Excessive regulation, however, remains a major obstacle to the capacity of entrepreneurship and competition to challenge an existing status quo and potentially broaden an economy’s sectoral and employment composition. The burden created by regulatory compliance can become a major distraction for start-ups trying to focus on innovation. Overregulation also makes entry barriers into the marketplace for new entrepreneurs higher than they should be. Such individuals find themselves having to expend capital on hiring experts to help them work their way through the endless rules. Some regulations may even force entrepreneurs to pay wages and benefits that, at least at an early phase, they cannot really afford. Large existing businesses can more easily absorb such costs than startups. To that extent, regulation helps solidify the control of existing businesses over a given economic sector. Lastly, regulation can influence the directions in which people’s entrepreneurial instincts are directed. In heavily-regulated economies, many innovative individuals will gravitate towards seeking new ways to engage in regulatory capture, thereby engaging their talents in effecting wealth transfers rather than wealth creation. Industrial policy only exacerbates this problem insofar as it creates considerable incentives for people to invest their creativity in rent-seeking.

The literature illustrating how diminished competition results from rent-seeking by businesses that establish barriers to entry is overwhelming. Economists Thomas Philippon and Germán Gutiérrez show how industry concentration increases with regulation as dominant firms continue “to erect barriers to entry and increase market power.” In their study of regulation’s effects on competition, James Baily and Diana Thomas found that more-regulated industries experienced fewer new firm births and slower employment growth. The same regulatory environment inhibits employment growth in small firms more than in large firms, not least because big companies possess the resources lacked by smaller firms to navigate heavily regulated markets.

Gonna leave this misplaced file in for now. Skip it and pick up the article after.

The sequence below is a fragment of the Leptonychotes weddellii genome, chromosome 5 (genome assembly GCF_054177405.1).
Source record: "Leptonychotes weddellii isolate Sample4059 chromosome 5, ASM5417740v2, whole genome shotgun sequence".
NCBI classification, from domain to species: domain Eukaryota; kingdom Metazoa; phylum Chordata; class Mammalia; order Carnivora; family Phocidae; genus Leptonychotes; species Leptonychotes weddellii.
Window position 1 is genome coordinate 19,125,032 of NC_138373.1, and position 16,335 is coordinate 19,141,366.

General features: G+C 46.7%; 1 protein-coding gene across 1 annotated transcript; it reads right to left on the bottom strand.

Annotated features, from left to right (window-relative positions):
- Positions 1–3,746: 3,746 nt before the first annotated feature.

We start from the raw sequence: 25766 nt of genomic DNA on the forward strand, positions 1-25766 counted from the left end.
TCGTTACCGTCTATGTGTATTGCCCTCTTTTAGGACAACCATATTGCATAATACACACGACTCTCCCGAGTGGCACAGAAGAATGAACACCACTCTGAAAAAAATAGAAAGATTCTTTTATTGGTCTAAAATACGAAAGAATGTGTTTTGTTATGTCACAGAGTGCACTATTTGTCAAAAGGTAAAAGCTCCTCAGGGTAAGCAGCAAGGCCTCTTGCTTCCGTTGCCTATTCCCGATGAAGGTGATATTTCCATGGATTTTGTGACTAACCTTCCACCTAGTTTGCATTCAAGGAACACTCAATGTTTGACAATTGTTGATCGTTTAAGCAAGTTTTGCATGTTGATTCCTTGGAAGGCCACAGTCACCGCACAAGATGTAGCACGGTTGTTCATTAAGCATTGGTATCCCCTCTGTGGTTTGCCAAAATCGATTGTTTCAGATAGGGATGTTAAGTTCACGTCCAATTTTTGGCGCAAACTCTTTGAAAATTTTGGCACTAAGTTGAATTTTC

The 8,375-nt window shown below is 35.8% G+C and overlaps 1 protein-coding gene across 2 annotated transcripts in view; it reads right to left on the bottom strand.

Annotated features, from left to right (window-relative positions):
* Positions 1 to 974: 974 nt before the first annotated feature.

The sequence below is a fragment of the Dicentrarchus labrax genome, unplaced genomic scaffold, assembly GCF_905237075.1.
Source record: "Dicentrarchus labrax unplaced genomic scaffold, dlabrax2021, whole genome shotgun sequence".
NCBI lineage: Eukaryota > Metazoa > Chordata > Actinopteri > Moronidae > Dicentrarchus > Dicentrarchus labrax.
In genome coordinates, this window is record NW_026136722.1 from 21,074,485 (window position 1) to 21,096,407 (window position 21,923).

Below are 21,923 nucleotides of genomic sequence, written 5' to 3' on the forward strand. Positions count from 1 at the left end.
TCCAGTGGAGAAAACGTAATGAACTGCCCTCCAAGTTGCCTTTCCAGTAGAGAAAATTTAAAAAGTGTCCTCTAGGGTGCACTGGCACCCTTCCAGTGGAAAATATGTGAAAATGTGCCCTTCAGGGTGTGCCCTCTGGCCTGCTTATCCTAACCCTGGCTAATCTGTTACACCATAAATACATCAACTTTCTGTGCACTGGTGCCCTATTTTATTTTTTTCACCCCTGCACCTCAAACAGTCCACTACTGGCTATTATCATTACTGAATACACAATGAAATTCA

The more numerous the regulations and the more costly the compliance, the harder it is for new firms to break into the market and alter the status quo within sectors and across the wider economy. Here it is telling that the heads of Big Tech firms like Facebook’s Mark Zuckerberg have asked legislators on numerous occasions for more regulation of their industry. These individuals are not stupid. They know that the resources which they can devote to lobbying, combined with their present high level of access to legislators, give them the ability to craft regulations to stave off entrepreneurs and competitors from encroaching on their market share. While such large firms will also incur the costs associated with increased regulation, they know that they can better diffuse the costs over the greater amount of things that they produce than smaller companies can.

Know Thy Trade-Offs

Diminishing regulation is thus essential if one wants to open up the possibilities for a broad-based economy via competition and entrepreneurship. There are, however, several caveats that warrant mentioning.